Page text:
Five Marks of Conversational Evangelism￼
As I once heard a preaching on James 3:1-12. I thought to myself, “I’d be better off not saying anything at all…” But in this prolific text, James is showing us the power of our tongues so that we would use our tongue well, not so that we would fail to use it at all.
The broad narrative of Scripture shows us that God is calling us to speak and use our words with kindness for those around us.
There are many forms of evangelism, but regardless of how we share, our words are indispensable to the call. We use conversation throughout our entire day to communicate with others.
Here are five traits to help us use our words for winsome conversations about Jesus.
There is no replacement in any relationship for authenticity and genuine interest. Open-ended questions are such an impactful way to develop that connection. Find out about what they did on the weekend, whom theyrespect, or how they began living where they are now.
Building a relationship takes time and patience with a person. Dr. Larry Moyer wrote an excellent blog here that captures the necessity of patience in evangelism.
Sin’s effects are rampant. Even if we turn off our phones, news, and computers, we find that our own hearts’ desires are idolatrous. It is safe to assume that at some point or another that grief will be on their heart’s doorstep. Through hospitality, we can sacrificially invite them into our lives as we seek to minister to them.
As always, be an active listener. Sometimes though a person’s complaints or suggestions, we can find what they truly value. Continue to ask questions with a gentle vocal tone and welcoming body language.
Biblical contextualization does not change the message. Faithful contextualization requires an informed messenger of their audience. Unfaithful contextualization conforms the Message for the audience. Conversational Contextualization focuses on a bridge to the gospel, not a bridge away from it.
As we connect with individuals, we can learn what they are passionate about, what burdens they are carrying, and more about their lives.
Consider these examples:
As you hear about her stress, you can tell her about how Jesus cares about her days. He cares for each of her daily meetings, difficult emotions, and uncertain finances. Jesus not only cares about her days on earth, but He is inviting you to spend all of her days with Him.
As you hear about how he feels as though no one understands, you can share with them about how Jesus willingly stepped down from Heaven to take his punishment. Jesus walked on this earth and completely understands what he is going through. Not only does he understand, but Jesus also wanted to provide comfort during loneliness. Christ proved this by dying a death he didn’t deserve.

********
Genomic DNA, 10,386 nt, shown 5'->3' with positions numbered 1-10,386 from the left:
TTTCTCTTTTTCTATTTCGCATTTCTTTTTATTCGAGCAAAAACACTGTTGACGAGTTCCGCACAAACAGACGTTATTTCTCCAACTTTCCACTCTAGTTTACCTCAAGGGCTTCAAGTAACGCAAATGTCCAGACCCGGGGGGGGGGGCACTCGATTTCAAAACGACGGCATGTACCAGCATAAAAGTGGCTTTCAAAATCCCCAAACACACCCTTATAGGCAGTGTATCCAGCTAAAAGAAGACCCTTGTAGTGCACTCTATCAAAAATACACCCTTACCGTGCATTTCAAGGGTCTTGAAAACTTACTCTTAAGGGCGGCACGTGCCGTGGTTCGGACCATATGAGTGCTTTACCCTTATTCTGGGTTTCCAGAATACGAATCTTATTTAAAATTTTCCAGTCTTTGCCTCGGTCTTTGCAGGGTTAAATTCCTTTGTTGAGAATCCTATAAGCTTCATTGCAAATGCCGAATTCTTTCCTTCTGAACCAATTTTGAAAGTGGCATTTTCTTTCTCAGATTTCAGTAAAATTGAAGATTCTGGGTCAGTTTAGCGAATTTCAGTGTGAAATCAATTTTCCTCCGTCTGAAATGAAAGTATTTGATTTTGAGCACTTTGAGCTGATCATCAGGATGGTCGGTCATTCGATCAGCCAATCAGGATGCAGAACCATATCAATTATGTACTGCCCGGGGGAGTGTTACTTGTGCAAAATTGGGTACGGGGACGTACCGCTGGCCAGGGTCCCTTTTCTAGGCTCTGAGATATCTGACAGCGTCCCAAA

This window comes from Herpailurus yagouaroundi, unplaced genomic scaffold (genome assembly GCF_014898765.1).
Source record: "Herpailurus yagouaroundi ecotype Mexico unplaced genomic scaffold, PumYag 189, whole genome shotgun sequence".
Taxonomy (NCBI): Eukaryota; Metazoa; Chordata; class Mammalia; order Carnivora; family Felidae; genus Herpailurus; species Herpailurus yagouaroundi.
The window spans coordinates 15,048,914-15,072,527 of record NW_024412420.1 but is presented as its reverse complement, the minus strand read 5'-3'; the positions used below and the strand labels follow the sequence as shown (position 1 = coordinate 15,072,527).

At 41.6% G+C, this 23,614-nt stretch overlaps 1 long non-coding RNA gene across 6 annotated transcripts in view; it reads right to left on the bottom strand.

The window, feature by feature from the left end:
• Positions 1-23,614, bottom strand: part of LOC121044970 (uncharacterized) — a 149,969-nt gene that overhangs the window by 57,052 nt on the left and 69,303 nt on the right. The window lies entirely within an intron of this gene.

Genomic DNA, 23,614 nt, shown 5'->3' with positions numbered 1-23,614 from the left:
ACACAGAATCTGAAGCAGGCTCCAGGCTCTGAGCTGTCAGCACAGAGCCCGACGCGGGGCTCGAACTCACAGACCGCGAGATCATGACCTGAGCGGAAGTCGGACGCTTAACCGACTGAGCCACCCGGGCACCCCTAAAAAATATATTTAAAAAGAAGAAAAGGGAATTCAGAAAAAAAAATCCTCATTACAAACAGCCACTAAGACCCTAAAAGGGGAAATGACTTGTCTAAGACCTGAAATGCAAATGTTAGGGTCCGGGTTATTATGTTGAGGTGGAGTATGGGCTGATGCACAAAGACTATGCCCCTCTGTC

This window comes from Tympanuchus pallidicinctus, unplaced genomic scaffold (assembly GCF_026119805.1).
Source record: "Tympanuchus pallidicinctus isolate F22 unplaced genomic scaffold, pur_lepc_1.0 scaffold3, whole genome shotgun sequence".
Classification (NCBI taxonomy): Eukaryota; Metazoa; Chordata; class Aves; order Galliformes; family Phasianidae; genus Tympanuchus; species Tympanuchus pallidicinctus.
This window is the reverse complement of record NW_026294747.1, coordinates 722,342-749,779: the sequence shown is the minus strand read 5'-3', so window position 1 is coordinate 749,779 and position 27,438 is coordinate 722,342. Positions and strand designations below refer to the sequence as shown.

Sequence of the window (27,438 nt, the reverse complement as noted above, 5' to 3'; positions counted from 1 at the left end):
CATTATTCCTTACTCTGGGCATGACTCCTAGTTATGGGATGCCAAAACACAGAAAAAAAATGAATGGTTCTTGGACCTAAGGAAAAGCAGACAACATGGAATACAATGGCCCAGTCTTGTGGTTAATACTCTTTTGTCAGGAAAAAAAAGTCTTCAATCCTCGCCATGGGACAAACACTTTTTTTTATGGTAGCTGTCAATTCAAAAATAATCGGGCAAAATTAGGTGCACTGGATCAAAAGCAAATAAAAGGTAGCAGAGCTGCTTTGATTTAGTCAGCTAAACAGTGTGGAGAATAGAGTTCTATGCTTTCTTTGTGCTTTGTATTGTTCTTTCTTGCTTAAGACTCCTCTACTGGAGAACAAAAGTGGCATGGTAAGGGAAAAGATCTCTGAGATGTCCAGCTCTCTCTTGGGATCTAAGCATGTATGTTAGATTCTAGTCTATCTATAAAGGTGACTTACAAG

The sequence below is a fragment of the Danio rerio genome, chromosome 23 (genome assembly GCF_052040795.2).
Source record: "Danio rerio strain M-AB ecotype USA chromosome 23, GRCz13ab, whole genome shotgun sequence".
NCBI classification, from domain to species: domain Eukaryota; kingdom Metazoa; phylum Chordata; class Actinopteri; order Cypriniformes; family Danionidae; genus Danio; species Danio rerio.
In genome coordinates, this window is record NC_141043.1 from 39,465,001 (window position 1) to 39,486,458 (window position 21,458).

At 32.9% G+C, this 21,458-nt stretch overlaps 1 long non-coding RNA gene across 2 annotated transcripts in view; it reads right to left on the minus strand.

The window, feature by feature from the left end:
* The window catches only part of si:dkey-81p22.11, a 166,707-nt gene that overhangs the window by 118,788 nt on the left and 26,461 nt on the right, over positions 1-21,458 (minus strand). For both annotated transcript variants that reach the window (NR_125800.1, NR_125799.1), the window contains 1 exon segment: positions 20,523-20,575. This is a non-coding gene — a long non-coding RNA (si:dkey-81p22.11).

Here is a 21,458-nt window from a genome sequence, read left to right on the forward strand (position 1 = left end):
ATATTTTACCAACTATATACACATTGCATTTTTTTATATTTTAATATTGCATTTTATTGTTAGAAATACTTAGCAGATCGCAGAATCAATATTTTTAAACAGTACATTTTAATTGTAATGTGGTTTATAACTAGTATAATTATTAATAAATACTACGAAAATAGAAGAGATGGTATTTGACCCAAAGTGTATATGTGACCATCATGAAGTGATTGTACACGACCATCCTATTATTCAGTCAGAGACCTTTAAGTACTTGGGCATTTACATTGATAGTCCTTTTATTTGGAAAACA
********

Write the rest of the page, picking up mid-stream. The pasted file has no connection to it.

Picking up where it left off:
From these bridges, you can invite them to place their trust in Christ alone.
If your life is anything like mine, things don’t often go according to plan. Presenting my life through an Instagram filter can demonstrate the wrong message about the Christian Life.
In our culture, many struggle with the sizeable gap between how Christians act and who Christ is. For the Church, a good first step forward is demonstrating Jesus as the one who is perfect, not ourselves.
While this doesn’t mean we begin to imitate Eeyore, our honesty can be refreshing.
We can clarify that while Jesus doesn’t make our lives entirely neat and easy, He provides comfort. He provides hope. He provides Himself.
Often, I find my heart scared of people when I see an opportunity to share.
“Okay, but they might laugh at me?”
“Do I even know what to say?”
But the Spirit has used a simple question to pacify my anxious heart: “Ryan, what are you wanting from them that you don’t already have?”
All of my acceptance, approval, and affection have been given to me by God through the Son by the Holy Spirit.
When I find my contentment being hidden in Christ, I am free to truly love others because I don’t need anything from them. I have all I need as “my cup overflows.”
Immediately after the passage about “Taming the Tongue,” James 3:13-14, the author writes the following:
Who among you is wise and understanding? By his good conduct he should show that his works are done in the gentleness that comes from wisdom. But if you have bitter envy and selfish ambition in your heart, don’t boast and deny the truth.
Despite the common breaks in our Bibles, James is continuing to talk about proper usage of our tongue along with other concepts. He contends that those with wisdom and understanding should act in obedience, or “good conduct.”
In verse 14, he warns our good conduct will be stymied by our own selfish desires. With this in mind, we can pray against such pursuits and for the sacrificial pursuit of others.
Awkwardness may come, but so may fruit. Regardless of how our conversations may go, as we are in Christ, we can rest that we have all we need from God who pursues us.
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